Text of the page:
Thank you for your interest in learning more about your upcoming colonoscopy. The following sections provide information about the procedure, how it is performed and why it is important.
Colonoscopy allows a gastroenterologist to examine the entire length of the large intestine. The procedure is used as a method of routine or diagnostic screening for colon cancer. It is also used to explore causes of abdominal pain, rectal bleeding, chronic constipation, chronic diarrhea and other intestinal issues.
During the procedure, the gastroenterologist uses a lighted, flexible tube called a colonoscope that has a small video camera attached to the tip. Using the instrument, the doctor can view the interior of the colon and can remove colon polyps of suspicious tissue for further laboratory evaluation.
Men and women who are at average risk for colon cancer are advised to schedule regular colonoscopies beginning at age 50 (age 45 for African Americans) and at 10-year intervals thereafter. As of May 2018, the American Cancer Society revised the recommended age for a first-time colonoscopy to 45 years old due to an increased incidence of the disease among 45-49 year olds. Patients who have a family history of colon cancer, a condition such as inflammatory bowel disorder (IBD) or any other risk factor for colon cancer may need to begin screening earlier or to be screened more often.
Choosing a qualified gastroenterologist to perform a colonoscopy, a potentially life-saving procedure, is as important as scheduling the appointment itself. One measure of a gastroenterologist’s skill level is his or her adenoma detection rate (ADR). Adenomas are precancerous polyps that GI specialists identify and remove during colonoscopy. The ADR is the proportion of individuals undergoing a colonoscopy who have one or more adenomas, or colon polyps, detected. A higher ADR means the doctor has located and removed precancerous colon polyps from a higher percentage of patients. Removing these pre-malignant polyps (adenomas) significantly reduces the likelihood of developing colon cancer.
How to Prepare for a Colonoscopy
Thorough cleansing of the bowel is essential to have an effective procedure and to avoid retesting. Your gastroenterologist will provide specific instructions for bowel preparation which typically include a pill or liquid laxative and restriction from solid foods a day or two before the test. The following recommendations are general guidelines. Please confirm the details of your preparation instructions with your gastroenterologist.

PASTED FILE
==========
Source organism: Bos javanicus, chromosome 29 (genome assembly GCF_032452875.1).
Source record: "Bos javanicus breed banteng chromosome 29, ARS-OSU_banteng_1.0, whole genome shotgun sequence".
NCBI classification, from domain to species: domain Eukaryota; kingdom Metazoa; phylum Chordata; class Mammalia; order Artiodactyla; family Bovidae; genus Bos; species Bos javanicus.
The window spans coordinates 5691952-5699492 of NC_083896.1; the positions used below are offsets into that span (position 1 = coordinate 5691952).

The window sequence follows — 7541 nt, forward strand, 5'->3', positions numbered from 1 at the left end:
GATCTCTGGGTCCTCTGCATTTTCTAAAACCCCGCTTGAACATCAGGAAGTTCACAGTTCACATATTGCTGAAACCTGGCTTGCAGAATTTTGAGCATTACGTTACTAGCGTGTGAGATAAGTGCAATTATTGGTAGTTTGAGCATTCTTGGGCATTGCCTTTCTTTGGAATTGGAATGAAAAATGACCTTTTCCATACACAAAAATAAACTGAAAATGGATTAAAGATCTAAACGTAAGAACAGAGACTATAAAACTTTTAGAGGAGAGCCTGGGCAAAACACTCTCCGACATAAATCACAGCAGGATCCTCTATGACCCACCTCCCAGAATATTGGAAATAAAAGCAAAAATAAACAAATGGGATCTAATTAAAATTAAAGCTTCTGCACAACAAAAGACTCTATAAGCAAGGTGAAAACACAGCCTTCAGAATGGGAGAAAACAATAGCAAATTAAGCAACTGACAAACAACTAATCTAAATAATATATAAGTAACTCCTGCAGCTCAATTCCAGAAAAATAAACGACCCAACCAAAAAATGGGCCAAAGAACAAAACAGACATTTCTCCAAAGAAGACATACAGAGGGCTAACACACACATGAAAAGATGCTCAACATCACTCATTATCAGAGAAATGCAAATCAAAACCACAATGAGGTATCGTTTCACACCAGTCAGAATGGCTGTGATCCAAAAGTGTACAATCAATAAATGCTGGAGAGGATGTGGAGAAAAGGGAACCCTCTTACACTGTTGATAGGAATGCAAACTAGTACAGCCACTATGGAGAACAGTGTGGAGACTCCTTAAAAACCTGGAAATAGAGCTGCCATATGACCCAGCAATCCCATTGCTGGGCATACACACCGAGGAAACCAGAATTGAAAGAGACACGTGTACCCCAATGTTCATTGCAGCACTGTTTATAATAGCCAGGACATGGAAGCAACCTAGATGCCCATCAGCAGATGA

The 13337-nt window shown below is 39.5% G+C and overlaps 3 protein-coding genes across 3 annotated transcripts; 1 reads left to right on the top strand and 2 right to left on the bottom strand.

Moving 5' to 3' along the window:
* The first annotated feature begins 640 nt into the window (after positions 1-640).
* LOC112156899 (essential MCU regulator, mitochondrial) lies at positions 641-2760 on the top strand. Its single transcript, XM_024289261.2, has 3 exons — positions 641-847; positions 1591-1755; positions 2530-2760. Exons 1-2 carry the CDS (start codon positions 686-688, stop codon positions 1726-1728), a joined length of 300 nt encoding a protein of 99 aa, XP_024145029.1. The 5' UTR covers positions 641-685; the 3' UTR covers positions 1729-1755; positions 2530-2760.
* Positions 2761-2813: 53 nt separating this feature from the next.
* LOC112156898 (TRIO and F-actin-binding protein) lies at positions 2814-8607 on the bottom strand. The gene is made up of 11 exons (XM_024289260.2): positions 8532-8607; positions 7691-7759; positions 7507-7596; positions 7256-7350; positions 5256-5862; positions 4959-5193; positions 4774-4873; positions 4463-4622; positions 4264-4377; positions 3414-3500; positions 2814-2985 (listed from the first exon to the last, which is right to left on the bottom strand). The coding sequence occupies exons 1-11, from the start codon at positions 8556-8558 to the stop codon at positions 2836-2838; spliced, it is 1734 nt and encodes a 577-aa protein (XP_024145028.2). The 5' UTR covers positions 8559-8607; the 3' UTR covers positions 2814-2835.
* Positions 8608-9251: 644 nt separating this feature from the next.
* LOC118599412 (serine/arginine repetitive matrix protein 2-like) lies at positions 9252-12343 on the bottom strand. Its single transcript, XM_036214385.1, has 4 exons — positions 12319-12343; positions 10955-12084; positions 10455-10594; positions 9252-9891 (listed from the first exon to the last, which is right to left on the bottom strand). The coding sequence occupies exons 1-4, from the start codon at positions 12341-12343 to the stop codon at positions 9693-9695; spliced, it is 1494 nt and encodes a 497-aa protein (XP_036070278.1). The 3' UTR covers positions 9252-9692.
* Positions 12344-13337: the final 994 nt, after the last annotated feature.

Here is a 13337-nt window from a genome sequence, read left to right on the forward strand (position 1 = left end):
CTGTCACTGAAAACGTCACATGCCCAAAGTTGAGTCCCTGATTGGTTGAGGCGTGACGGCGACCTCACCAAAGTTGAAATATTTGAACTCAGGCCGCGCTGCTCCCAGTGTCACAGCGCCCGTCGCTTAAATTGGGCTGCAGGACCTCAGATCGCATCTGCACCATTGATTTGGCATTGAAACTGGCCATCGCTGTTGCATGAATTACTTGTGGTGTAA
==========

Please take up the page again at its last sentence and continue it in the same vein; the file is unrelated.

You will not be permitted to eat or drink the day of the procedure. To avoid dehydration on the day prior to the colonoscopy, drink clear, fat-free bouillon or broth, gelatin, strained fruit juice (no grape juice or any liquid with red color) and water.
Your gastroenterologist will need to know if you have heart disease, lung disease or any other medical condition. Unless otherwise instructed, continue taking your regularly-prescribed medication. You may be asked to stop taking blood thinners or iron supplements in the days before the procedure, but check with the doctor for precise instructions.
Finally, arrange for someone to drive you home afterward because the lingering effects of sedation will make it unsafe for you to drive until the next day.
What Happens During a Colonoscopy?
When it is time to begin the examination, you will lie on your side, and the anesthesiology provider will begin intravenous (IV) sedation. Once sedation has taken effect, the colonoscope will be carefully inserted through the rectum and moved gently around the bends of the colon. As the scope is guided through the colon, the gastroenterologist will view the interior lining on a monitor, remove colon polyps and sample abnormal tissue. The scoping process typically takes 30 minutes.
After the procedure, the nurse will move you to a recovery area, where the sedation will wear off. The gastroenterologist will then visit you to discuss your procedure and immediate findings.
What to Expect After a Colonoscopy?
Depending on the type of sedation (moderate or deep) used for your colonoscopy, it can take anywhere from 30 minutes to an hour to recover from the sedation. You will need someone to drive you home because it can take up to a day for the full effects of the sedative to wear off. You should be able to resume normal activity the next day. Be sure to ask your gastroenterologist when you can resume medications you stopped before the colonoscopy.
If a biopsy was taken during the procedure, the doctor will follow-up with the results. If colon polyps were removed, your doctor may recommend a follow-up colonoscopy in as few as three months depending on the size and number found. If no polyps were found, you will not need a colonoscopy for another 10 years if you are at average risk for colon cancer.
Examples of findings during colonoscopy include diverticulosis and colon polyps. If adenomatous polyps (growths of tissue) are found, they will be removed during the colonoscopy and sent to a pathologist.
Polyps are small growths in the lining of the colon. They are common, and they may be benign or cancerous. While the overwhelming majority of colon polyps are benign, if a polyp is found, the gastroenterologist’s office will contact you when your lab results are ready to schedule a time to discuss the results with you.